A vicious serial killer finds himself in an awkward position after he mistakenly takes a swipe at a top mob boss…
After his iconic role in the international hit Train to Busan, Ma Dong-seok (or Don Lee, as he goes by in the west) has become one of the most recognisable and prolific Korean actors, frequently playing off his gruff but charismatic screen persona. With him onboard, The Gangster, The Cop, The Devil, the latest film from writer-director Lee Won-tae (The Magician) has been an eagerly awaited release, playing at Cannes out of competition and picking up sales around the world, pitching itself as a hard-edged mob thriller with shots of moral ambiguity on the side – a Hollywood remake produced by Sylvester Stallone with Ma in the same role has since been announced.
Apparently based loosely on a series of real-life murders, the film is set in Cheonan in the summer of 2005, and opens with maverick detective Jung Tae-seok (Kim Moo-yul, War of the Arrows) trying to convince his boss that what appears to be a road rage killing or robbery might be something more sinister. Though his suspicions are ignored, events take an unexpected turn when the killer (Kim Sung-kyu, who also starred with Ma in The box office smash The Outlaws) strikes again, inadvertently targeting mob boss Jang Dong-su (Ma), attacking him on the road, and barely escaping with his own life. Jang survives, and with his pride and reputation hurting him more than his wounds, decides to track down his assailant with the help of his goons. With Jang as the case’s only witness, Jung seizes his opportunity, and tries to convince the gangster to team with him in bringing down the murderer, though things don’t quite go as planned.
Although it’s a little hard to get excited about yet another glossy, violent Korean mob flick, The Gangster, The Cop, The Devil does at least have an interesting premise, with an edgy dynamic front and centre and with much blurring of the line between good and evil. This in itself is nothing new, though Lee Won-tae’s script is efficient and packs in the requisite number of twists and turns along the way to its satisfying, if predictable conclusion. While Jang and Jung’s investigations are simplistic and largely based around random coincidences, Lee throws in some intriguing subplots revolving around their troubles at work and with other gangs, and this helps to distract from the overall lack of originality and substance.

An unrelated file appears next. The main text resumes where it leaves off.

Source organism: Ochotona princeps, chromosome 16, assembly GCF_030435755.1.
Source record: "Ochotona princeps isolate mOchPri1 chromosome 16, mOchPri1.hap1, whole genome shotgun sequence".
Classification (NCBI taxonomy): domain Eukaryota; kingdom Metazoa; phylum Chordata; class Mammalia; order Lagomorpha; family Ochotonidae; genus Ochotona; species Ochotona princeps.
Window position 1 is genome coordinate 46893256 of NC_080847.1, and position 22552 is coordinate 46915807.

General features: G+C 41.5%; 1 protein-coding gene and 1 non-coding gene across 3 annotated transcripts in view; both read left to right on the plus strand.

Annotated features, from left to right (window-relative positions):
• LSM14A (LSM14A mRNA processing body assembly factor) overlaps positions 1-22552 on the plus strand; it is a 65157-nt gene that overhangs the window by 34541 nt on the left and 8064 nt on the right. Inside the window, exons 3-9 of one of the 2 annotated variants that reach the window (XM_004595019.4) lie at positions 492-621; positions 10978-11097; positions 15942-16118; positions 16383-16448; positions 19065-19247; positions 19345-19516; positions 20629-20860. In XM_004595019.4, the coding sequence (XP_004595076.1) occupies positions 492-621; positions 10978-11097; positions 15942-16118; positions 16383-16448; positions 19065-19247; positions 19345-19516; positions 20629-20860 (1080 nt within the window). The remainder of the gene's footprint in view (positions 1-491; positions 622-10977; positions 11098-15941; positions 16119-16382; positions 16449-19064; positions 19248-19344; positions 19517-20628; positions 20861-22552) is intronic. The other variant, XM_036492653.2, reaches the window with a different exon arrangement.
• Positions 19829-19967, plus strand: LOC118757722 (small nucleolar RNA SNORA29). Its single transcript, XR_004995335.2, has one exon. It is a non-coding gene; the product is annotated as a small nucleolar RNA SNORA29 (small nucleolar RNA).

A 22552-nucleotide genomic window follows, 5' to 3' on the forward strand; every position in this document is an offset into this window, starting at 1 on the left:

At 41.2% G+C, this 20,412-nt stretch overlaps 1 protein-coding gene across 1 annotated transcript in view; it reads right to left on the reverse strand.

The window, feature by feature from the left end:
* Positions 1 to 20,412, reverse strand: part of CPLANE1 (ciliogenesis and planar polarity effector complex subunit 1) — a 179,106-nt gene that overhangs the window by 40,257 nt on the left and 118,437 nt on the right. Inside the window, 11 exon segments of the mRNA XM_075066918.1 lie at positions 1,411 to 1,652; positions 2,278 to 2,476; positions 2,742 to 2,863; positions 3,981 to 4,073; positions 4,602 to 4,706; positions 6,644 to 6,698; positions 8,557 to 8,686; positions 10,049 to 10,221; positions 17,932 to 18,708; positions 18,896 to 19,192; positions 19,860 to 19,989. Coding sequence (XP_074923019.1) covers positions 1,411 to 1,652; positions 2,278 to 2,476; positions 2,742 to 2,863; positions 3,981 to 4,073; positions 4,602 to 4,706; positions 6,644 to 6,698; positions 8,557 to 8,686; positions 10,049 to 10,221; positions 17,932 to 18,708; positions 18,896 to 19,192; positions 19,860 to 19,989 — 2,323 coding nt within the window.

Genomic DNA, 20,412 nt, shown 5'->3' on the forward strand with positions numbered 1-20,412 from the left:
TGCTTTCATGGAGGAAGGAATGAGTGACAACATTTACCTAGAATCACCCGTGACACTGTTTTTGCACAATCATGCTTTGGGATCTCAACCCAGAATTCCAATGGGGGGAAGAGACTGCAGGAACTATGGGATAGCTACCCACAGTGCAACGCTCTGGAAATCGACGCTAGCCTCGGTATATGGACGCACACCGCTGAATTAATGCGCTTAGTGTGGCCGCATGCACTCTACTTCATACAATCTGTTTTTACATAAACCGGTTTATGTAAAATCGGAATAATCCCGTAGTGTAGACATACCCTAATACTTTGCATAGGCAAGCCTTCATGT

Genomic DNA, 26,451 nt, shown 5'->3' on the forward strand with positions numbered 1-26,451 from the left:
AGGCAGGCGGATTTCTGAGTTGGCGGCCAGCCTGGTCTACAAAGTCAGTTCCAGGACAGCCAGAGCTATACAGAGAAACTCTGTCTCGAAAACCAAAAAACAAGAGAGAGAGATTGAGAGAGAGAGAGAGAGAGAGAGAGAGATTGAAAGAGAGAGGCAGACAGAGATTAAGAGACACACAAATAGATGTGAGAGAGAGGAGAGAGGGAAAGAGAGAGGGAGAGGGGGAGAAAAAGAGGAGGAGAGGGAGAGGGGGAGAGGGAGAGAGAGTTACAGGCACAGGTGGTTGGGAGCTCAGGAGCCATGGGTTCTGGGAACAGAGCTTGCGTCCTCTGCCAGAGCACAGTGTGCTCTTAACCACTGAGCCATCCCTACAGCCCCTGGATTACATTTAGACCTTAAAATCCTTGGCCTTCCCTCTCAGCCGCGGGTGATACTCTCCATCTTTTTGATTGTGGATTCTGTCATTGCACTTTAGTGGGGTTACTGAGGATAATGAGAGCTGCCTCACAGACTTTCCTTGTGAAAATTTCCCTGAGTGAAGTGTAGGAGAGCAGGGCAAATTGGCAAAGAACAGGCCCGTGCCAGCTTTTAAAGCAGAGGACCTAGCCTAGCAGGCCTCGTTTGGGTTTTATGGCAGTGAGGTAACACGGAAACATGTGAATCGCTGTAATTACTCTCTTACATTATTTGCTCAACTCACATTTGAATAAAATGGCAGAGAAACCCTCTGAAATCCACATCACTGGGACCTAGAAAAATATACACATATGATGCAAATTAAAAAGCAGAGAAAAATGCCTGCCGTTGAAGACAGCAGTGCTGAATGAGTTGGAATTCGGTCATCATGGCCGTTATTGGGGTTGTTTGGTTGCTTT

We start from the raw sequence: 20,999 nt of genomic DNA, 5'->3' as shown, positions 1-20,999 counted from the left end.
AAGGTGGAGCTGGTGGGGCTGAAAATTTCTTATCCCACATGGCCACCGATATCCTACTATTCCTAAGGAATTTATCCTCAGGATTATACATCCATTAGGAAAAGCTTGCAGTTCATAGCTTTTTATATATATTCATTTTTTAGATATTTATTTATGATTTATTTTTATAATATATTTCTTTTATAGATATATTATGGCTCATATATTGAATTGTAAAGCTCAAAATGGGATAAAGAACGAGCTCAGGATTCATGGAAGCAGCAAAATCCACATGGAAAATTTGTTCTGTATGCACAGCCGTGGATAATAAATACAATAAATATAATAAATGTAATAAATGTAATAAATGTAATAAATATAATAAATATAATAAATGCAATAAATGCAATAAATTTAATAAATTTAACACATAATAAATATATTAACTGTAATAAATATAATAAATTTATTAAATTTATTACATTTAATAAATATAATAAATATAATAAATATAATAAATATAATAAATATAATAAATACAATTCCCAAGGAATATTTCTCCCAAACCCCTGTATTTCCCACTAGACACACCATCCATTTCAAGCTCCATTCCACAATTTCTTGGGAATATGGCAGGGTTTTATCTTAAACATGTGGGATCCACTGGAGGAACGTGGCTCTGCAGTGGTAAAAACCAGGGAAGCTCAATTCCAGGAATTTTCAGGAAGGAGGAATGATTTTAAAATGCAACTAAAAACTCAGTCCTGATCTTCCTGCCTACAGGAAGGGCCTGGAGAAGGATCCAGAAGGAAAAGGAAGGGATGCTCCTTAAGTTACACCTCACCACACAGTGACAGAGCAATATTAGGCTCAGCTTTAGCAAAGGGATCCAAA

There’s plenty of action to keep things moving throughout the admirably brief sub-two hour running time, mostly in the form of the usual mass brawls and the occasional stabbing, all nicely choreographed and slickly handled, Ma having lots of chances to throw his fists around and play the tough guy – perhaps surprisingly given its serial killer subject matter, the film isn’t particularly nasty, with little blood or graphic murder scenes, and this perhaps will count against it for viewers expecting something grittier.
The Gangster, The Cop, The Devil is a visually impressive film, though it has a very similar look to most others of its type, with lots of rain, neon and modern noir stylings, and countless shots of gaudy gangster luxury and familiar-looking police stations. Thankfully, Lee seems to be at least vaguely aware of this, and doesn’t take things too seriously, amping up the usual themes of corruption, betrayal and loyalty almost to the point of pantomime, with the cast spending most of the running time shouting at each other. The performances are very much key, and Ma Dong-seok is perfect in his role, pulling off the balancing act of making Jang a vaguely likeable, if not entirely sympathetic, noble villain, effortlessly stealing every scene he appears in and making the film far more fun than it might otherwise have been. Playing Jang like a bull in a china shop from start to finish, Ma dominates the film, leaving Kim Moo-yul and Kim Sung-kyu very much in his shadow – it’s certainly fitting that the film is called The Gangster, The Cop, The Devil and not the other way around.
Ma’s presence really gives things a boost, and lifts The Gangster, The Cop, The Devil up a couple of notches, preventing it from being lost in the already overcrowded Korean gangster genre playing field. All the better for its sensible running time, and energetically directed by Lee Won-tae, though there’s nothing even remotely new here, it’s an enjoyable film, if one that would have been improved by not pulling so many of its punches.
The Gangster, The Cop, The Devil screened as part of the London East Asia Film Festival 2019, and is on UK Digital including iTunes from 15 November 2019 from Vertigo Releasing.
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